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Double-Take: Porsche 911 3.2 Carrera Cabriolet

I have been enjoying my jaunt through the world of classic 911s looking at examples of the 911SC and 3.2 Carrera. We’ve seen a few nice, and reasonably priced, Targas, a couple very nice Coupes, and a very pretty Carrera Cabriolet. That last model will take our focus in this post as we look at examples from both the beginning and end of the 3.2 Carrera’s model run. 1983, the last year of 911SC production, was the first year Porsche produced a 911 Cabriolet and since there was only one year for those models, it is to the 3.2 Carrera that we typically must turn when looking for the combination of a fully-open cockpit with that classic 911 design. I wouldn’t classify the two we see here as especially rare colors since each is more a subtle variant of a common color, but the color combinations are not ones that we come across very frequently. Those combinations definitely bring with them an extra level of scarcity with these. We will begin with the example from the first year of 3.2 Carrera production, a Slate Blue Metallic 1984 Porsche 911 Carrera Cabriolet located in California with Grey Beige leather interior and 48,133 miles on it.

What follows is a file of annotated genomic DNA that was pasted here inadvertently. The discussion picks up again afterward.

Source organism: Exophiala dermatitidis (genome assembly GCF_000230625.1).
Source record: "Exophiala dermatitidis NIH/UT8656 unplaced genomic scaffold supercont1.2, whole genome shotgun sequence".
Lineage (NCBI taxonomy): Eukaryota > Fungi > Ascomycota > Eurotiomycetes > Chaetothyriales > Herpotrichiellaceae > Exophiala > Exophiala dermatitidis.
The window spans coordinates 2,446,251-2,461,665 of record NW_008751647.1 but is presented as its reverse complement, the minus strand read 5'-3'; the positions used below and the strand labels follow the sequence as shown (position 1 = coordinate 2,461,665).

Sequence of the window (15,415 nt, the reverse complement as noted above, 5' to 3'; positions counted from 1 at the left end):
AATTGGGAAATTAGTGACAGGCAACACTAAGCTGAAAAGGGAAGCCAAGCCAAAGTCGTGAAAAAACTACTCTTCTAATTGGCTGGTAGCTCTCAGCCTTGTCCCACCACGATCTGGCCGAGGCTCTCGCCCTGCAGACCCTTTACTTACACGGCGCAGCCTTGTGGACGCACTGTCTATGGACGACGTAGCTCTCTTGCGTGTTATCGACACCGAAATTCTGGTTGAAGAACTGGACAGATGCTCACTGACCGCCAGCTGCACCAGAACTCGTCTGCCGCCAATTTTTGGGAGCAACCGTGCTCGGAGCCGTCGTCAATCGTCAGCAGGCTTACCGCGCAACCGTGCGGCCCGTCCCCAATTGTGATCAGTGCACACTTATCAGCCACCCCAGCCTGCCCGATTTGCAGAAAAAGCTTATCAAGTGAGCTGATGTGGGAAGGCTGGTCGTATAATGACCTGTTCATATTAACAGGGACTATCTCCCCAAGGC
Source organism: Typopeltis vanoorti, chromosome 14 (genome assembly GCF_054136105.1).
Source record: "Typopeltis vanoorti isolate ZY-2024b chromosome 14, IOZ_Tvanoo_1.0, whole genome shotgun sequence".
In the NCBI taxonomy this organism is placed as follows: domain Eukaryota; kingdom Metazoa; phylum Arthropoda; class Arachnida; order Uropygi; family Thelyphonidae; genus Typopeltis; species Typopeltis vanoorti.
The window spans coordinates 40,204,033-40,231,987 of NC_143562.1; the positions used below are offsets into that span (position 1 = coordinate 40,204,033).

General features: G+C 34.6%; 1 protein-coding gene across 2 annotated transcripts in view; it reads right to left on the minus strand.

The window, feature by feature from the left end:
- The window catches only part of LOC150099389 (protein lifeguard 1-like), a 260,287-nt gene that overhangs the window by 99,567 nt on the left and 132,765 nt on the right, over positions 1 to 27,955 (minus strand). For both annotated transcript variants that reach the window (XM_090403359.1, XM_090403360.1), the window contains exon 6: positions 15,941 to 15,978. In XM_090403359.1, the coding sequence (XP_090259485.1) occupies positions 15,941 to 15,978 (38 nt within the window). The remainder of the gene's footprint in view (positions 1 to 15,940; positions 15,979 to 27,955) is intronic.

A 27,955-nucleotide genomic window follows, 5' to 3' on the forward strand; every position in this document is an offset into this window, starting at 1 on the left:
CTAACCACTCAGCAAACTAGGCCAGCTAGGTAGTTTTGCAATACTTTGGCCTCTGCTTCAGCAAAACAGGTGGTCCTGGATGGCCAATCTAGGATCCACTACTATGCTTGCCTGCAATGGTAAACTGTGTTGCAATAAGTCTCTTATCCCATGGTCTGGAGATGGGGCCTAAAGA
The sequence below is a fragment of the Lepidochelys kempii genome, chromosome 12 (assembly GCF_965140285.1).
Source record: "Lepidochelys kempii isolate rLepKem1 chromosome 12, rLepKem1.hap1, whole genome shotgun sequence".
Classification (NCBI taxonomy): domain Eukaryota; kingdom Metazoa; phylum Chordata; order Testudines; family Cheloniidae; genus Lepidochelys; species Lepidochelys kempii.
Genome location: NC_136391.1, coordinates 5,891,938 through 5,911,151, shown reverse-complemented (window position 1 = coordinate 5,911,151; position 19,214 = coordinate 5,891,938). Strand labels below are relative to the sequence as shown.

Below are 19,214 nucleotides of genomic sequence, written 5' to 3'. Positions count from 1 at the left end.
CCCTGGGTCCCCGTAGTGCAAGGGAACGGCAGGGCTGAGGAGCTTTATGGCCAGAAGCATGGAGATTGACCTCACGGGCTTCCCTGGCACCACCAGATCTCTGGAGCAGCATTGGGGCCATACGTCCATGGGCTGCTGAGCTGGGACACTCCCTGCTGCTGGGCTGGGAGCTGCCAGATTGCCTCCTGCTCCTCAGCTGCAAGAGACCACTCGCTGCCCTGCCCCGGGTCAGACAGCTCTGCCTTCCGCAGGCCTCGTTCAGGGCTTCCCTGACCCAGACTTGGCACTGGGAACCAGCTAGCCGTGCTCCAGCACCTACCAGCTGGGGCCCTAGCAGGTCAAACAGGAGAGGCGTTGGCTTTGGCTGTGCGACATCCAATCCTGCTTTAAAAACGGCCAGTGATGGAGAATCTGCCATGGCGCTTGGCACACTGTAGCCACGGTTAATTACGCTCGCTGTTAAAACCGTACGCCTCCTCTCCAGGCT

CLICK FOR DETAILS: 1984 Porsche 911 Carrera Cabriolet on eBay

Year: 1984
Model: 911 Carrera Cabriolet
Engine: 3.2 liter flat-6
Transmission: 5-speed manual
Mileage: 48,133 mi
Price: Reserve Auction

Offered for sale is a gorgeous, 48,133 original mile, mechanically excellent 1984 Porsche 911 Carrera Cabriolet finished in uncommon and desirable Slate Blue Metallic (Schieferblaumetallic) over a Grey Beige interior. Sold new by Pioneer Porsche Audi in Denver, CO, where it would serve three local Denver owners over its 31+ years until we acquired it this winter. Throughout that period it was always garaged and well maintained, always treated as a seasonal fair weather weekend driver, never used in cold, rain or snow. It consequently comes as no surprise that the car remains exceptionally clean and mechanically turn-key, ready to be enjoyed by its next owner.